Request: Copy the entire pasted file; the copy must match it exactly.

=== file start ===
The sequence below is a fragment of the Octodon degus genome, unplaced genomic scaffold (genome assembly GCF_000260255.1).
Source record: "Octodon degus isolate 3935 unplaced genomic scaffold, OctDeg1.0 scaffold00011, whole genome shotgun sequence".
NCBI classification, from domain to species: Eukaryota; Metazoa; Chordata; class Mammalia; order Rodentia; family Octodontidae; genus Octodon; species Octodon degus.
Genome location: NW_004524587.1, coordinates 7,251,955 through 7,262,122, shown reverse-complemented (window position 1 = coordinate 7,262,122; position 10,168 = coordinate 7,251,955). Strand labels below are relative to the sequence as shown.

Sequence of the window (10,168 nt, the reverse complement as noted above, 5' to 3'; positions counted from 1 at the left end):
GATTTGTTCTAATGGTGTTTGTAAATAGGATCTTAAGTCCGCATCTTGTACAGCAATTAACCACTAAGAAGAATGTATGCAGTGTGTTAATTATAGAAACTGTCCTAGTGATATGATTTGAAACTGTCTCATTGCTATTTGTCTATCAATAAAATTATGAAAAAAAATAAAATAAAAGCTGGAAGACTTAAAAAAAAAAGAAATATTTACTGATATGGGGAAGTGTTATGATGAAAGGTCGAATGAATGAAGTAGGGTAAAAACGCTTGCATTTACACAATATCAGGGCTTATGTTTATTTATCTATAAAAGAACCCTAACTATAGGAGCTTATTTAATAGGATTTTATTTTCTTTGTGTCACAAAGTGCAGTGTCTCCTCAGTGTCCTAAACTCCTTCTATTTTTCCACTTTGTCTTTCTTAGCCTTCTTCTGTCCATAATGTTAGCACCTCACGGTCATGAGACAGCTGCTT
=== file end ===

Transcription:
The sequence below is a fragment of the Octodon degus genome, unplaced genomic scaffold (genome assembly GCF_000260255.1).
Source record: "Octodon degus isolate 3935 unplaced genomic scaffold, OctDeg1.0 scaffold00011, whole genome shotgun sequence".
NCBI classification, from domain to species: Eukaryota; Metazoa; Chordata; class Mammalia; order Rodentia; family Octodontidae; genus Octodon; species Octodon degus.
Genome location: NW_004524587.1, coordinates 7,251,955 through 7,262,122, shown reverse-complemented (window position 1 = coordinate 7,262,122; position 10,168 = coordinate 7,251,955). Strand labels below are relative to the sequence as shown.

Sequence of the window (10,168 nt, the reverse complement as noted above, 5' to 3'; positions counted from 1 at the left end):
GATTTGTTCTAATGGTGTTTGTAAATAGGATCTTAAGTCCGCATCTTGTACAGCAATTAACCACTAAGAAGAATGTATGCAGTGTGTTAATTATAGAAACTGTCCTAGTGATATGATTTGAAACTGTCTCATTGCTATTTGTCTATCAATAAAATTATGAAAAAAAATAAAATAAAAGCTGGAAGACTTAAAAAAAAAAGAAATATTTACTGATATGGGGAAGTGTTATGATGAAAGGTCGAATGAATGAAGTAGGGTAAAAACGCTTGCATTTACACAATATCAGGGCTTATGTTTATTTATCTATAAAAGAACCCTAACTATAGGAGCTTATTTAATAGGATTTTATTTTCTTTGTGTCACAAAGTGCAGTGTCTCCTCAGTGTCCTAAACTCCTTCTATTTTTCCACTTTGTCTTTCTTAGCCTTCTTCTGTCCATAATGTTAGCACCTCACGGTCATGAGACAGCTGCTT